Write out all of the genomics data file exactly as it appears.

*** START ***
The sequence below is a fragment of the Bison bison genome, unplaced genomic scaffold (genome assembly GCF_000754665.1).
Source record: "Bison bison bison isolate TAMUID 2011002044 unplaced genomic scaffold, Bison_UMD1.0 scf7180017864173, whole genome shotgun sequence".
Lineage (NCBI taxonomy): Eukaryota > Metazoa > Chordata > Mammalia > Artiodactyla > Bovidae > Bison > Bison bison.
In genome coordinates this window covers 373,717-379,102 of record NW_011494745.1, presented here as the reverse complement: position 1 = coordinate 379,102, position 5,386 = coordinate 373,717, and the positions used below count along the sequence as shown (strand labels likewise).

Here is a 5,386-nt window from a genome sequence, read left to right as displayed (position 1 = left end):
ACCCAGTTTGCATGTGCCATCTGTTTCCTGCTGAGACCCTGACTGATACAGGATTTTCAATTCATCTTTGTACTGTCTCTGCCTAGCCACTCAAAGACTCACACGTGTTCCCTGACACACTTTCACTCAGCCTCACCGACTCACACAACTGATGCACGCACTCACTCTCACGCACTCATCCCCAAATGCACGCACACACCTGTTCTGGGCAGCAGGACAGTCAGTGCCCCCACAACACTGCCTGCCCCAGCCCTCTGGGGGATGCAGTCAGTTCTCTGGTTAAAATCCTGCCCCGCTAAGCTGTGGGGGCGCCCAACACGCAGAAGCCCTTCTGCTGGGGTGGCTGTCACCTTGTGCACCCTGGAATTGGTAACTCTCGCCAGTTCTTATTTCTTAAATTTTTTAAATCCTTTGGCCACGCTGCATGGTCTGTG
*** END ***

The sequence below is a fragment of the Bison bison genome, unplaced genomic scaffold (genome assembly GCF_000754665.1).
Source record: "Bison bison bison isolate TAMUID 2011002044 unplaced genomic scaffold, Bison_UMD1.0 scf7180017864173, whole genome shotgun sequence".
Lineage (NCBI taxonomy): Eukaryota > Metazoa > Chordata > Mammalia > Artiodactyla > Bovidae > Bison > Bison bison.
In genome coordinates this window covers 373,717-379,102 of record NW_011494745.1, presented here as the reverse complement: position 1 = coordinate 379,102, position 5,386 = coordinate 373,717, and the positions used below count along the sequence as shown (strand labels likewise).

Here is a 5,386-nt window from a genome sequence, read left to right as displayed (position 1 = left end):
ACCCAGTTTGCATGTGCCATCTGTTTCCTGCTGAGACCCTGACTGATACAGGATTTTCAATTCATCTTTGTACTGTCTCTGCCTAGCCACTCAAAGACTCACACGTGTTCCCTGACACACTTTCACTCAGCCTCACCGACTCACACAACTGATGCACGCACTCACTCTCACGCACTCATCCCCAAATGCACGCACACACCTGTTCTGGGCAGCAGGACAGTCAGTGCCCCCACAACACTGCCTGCCCCAGCCCTCTGGGGGATGCAGTCAGTTCTCTGGTTAAAATCCTGCCCCGCTAAGCTGTGGGGGCGCCCAACACGCAGAAGCCCTTCTGCTGGGGTGGCTGTCACCTTGTGCACCCTGGAATTGGTAACTCTCGCCAGTTCTTATTTCTTAAATTTTTTAAATCCTTTGGCCACGCTGCATGGTCTGTG